Iraqi security forces said Saturday they had broken up a drug trafficking ring and seized more than six million pills of the amphetamine-type stimulant Captagon, making several arrests.
Iraq’s northwestern neighbor Syria is the Middle East’s main Captagon producer.
Iraqi forces seized “around 6.2 million pills” from a warehouse in the southwest of the capital, the national security agency said in a statement, adding that the drugs were set for distribution “in areas of Baghdad and other provinces.”
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Three Iraqis and four suspects from other Arab countries were arrested in connection with the trafficking network, it added.
The statement said security forces broke up a second drug ring after an Arab national was arrested “in possession of six kilograms [13 pounds] of hashish,” while two accomplices were also detained.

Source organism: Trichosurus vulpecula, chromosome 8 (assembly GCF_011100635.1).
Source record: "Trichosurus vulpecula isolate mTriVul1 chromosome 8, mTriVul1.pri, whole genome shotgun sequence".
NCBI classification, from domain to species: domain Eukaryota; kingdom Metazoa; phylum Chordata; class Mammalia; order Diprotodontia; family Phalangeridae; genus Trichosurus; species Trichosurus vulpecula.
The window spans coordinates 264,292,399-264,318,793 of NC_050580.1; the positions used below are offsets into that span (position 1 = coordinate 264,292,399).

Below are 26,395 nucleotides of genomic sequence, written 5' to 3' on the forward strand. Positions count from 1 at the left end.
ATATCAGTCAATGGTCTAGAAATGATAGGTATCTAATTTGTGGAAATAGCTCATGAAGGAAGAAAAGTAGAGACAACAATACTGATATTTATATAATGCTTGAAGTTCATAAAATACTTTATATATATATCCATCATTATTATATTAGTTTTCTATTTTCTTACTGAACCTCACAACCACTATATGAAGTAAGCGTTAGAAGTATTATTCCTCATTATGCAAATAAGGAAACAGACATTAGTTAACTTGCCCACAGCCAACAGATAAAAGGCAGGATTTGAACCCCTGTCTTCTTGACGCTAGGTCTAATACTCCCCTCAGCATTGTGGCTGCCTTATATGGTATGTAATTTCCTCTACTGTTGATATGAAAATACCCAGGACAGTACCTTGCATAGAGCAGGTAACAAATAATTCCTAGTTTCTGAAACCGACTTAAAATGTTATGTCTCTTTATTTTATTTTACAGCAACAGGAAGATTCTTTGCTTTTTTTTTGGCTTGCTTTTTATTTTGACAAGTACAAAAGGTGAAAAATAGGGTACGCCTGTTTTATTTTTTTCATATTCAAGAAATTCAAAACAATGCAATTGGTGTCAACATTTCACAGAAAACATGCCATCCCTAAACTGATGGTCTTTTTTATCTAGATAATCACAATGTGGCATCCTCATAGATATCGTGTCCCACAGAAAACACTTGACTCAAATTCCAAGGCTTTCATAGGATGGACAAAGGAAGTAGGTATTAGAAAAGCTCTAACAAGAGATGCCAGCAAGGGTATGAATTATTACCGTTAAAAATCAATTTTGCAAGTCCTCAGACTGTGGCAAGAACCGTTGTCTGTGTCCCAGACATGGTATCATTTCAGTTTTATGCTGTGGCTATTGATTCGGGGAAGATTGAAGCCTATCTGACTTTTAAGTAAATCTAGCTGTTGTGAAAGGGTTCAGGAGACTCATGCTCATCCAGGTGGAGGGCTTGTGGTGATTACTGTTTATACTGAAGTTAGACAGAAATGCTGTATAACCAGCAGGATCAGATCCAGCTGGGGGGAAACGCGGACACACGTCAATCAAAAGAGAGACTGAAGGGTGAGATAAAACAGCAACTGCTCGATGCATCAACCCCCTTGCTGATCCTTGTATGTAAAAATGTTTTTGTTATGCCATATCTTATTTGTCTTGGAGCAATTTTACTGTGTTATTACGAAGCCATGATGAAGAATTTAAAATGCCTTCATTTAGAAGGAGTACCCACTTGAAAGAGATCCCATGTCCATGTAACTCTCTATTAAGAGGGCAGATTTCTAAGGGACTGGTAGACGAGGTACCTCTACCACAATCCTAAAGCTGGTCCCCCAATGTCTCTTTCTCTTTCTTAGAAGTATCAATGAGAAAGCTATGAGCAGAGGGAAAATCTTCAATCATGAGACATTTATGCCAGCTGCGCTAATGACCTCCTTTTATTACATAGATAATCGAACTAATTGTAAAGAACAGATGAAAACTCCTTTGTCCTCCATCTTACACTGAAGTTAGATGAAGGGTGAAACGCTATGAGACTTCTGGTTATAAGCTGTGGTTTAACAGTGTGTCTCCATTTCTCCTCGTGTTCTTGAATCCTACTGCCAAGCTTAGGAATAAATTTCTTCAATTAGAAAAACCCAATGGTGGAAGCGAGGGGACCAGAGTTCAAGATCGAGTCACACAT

All 10 accused “admitted to links with international drug trafficking networks,” it said.
Drug trafficking convictions can be punishable by the death penalty in Iraq.
Trade in Captagon in the Middle East grew exponentially in 2021 to top $5 billion, posing an increasing health and security risk to the region, a report said earlier this month.
Captagon was the trade name of a drug initially patented in Germany in the early 1960s that contained an amphetamine-type stimulant called fenethylline used to treat attention deficit and narcolepsy among other conditions.
It was later banned and became an illicit drug almost exclusively produced and consumed in the Middle East.
The sale and use of drugs in Iraq has soared in recent years. Security forces have stepped up operations and make almost daily announcements of seizures or arrests.
In the first three months of this year, Iraqi security forces detained 18 suspected drug traffickers in the largely desert province of Anbar, which shares a long border with Syria, according to an official source.
More than three million Captagon pills were seized in the same period.